In FIG. 2, the injector has an ordinary septum 20. In a second embodiment of this invention, the septum (which can be a source of problems, as described above) has been eliminated, and a seal is foreseen between the tip of needle 26 and guide 36 in block 34, as schematically illustrated in FIG. 3, which is sufficient to counteract the pressure of the sample created during injection. The seal can be formed by suitably dimensioning the coupled areas, or possibly by a suitable gasket on guide 36, made of a material resistant to the high temperatures in the chamber (e.g. Vespel).
In the first embodiment, the constriction 32 is at the tip of needle 26 which penetrates through the heated block 34. In the second embodiment of the invention, in which the block is heated, one or more constrictions 38 can be formed at the end of a guide 40 made in a specially shaped block 42, as shown in FIG. 6. In this case, needle 26 will have a tip of traditional configuration, and the coupling between the needle tip and guide 40 will be sealed to ensure a complete passage of the sample into chamber 10 and allow elimination of the septum. Also in the case of elimination of the septum, a constriction 38 can advantageously be used to produce a well-defined, limited leakage of carrier at the end of the injection which provides natural flushing of the injection area as it is permanently hot. This flushing means that there will be no contamination in subsequent injections, and also serves to clean the vaporization chamber after the sample has been introduced into the column, replacing discharge through the splitting output.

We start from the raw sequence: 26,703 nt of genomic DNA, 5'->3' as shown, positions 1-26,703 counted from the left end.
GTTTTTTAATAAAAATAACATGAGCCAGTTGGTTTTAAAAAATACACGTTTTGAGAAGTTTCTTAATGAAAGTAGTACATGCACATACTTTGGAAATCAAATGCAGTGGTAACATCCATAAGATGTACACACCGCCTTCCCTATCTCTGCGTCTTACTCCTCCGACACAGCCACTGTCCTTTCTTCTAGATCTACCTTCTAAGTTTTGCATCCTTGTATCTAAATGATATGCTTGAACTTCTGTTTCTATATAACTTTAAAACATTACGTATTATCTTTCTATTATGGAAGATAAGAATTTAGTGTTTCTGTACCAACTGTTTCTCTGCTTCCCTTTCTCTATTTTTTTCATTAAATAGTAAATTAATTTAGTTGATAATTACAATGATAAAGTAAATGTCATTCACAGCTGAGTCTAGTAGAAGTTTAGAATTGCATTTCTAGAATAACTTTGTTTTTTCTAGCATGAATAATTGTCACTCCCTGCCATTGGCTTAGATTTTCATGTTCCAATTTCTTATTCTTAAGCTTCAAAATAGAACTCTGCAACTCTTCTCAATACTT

Sample injection systems other than the classic syringe with needle could be used as an alternative to the illustrated embodiments, such as a tube with valve systems designed to measure a predetermined quantity of liquid sample, connected to a pressure source to convey the liquid to the vaporization chamber. This tube, which could be permanently installed, would have the bottom end exactly corresponding to and operating in the same way as the tip of needle 26 in FIGS. 5 and 6, and could be constrained, perhaps permanently, to heating block 34 or 42 and possibly washed by countercurrent passage of carrier through it after introduction of the sample into the column.